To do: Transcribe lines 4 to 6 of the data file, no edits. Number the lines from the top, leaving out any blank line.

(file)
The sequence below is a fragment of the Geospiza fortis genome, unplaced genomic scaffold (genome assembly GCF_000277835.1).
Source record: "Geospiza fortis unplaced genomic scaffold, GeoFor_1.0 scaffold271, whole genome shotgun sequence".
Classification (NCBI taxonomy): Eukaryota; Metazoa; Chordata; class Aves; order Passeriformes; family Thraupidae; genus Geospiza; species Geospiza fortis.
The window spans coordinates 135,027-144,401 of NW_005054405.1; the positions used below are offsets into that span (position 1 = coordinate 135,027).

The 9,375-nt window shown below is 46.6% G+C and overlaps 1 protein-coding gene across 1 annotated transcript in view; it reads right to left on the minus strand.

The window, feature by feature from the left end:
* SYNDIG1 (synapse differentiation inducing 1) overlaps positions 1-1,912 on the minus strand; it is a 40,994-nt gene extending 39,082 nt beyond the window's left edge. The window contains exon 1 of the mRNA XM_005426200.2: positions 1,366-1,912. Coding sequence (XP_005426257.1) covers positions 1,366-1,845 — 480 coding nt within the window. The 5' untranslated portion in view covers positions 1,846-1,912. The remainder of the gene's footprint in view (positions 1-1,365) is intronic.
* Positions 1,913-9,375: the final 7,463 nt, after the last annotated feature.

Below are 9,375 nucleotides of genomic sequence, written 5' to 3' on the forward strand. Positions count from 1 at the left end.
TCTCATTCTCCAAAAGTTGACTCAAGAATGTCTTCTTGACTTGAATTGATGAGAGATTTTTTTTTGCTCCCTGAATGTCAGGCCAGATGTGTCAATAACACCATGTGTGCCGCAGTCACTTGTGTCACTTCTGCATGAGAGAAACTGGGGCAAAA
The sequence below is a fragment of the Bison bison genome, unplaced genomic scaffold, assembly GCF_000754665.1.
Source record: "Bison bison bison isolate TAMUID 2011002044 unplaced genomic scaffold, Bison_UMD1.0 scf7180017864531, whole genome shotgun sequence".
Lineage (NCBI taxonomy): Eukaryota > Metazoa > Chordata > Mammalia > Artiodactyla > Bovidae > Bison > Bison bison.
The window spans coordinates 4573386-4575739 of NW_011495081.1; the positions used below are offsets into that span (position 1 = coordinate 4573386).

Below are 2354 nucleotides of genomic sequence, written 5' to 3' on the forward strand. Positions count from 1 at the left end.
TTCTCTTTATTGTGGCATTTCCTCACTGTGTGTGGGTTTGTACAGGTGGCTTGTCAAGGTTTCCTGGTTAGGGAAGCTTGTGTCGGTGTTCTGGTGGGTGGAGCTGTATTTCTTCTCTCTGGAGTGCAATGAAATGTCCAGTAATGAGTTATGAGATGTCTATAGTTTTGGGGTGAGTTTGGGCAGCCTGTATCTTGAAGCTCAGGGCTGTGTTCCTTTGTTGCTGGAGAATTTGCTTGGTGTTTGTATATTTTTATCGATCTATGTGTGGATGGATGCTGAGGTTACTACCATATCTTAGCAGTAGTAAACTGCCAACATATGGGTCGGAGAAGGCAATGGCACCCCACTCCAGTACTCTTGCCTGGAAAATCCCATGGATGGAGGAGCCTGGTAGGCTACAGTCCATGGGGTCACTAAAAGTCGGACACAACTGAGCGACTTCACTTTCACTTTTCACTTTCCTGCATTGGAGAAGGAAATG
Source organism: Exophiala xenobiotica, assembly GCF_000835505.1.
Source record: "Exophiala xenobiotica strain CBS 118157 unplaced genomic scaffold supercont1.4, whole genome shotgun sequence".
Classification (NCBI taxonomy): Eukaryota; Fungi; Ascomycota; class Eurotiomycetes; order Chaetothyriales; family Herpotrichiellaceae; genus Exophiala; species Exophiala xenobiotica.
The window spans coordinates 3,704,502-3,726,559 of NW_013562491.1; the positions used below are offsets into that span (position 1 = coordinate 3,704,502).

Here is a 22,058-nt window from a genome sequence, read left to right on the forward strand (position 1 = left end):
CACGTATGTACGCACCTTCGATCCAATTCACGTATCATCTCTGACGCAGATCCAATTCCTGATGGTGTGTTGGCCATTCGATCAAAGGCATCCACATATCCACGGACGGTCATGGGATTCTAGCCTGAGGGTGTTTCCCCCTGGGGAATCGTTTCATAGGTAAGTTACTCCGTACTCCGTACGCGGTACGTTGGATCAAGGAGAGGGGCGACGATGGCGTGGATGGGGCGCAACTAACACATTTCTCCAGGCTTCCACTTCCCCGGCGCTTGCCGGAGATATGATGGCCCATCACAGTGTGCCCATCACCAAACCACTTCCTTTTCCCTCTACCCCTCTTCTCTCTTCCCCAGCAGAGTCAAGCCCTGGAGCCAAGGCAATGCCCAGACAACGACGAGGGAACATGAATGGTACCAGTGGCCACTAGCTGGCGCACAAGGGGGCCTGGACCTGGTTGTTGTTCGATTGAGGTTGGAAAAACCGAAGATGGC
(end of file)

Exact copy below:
The window spans coordinates 135,027-144,401 of NW_005054405.1; the positions used below are offsets into that span (position 1 = coordinate 135,027).

The 9,375-nt window shown below is 46.6% G+C and overlaps 1 protein-coding gene across 1 annotated transcript in view; it reads right to left on the minus strand.

The window, feature by feature from the left end: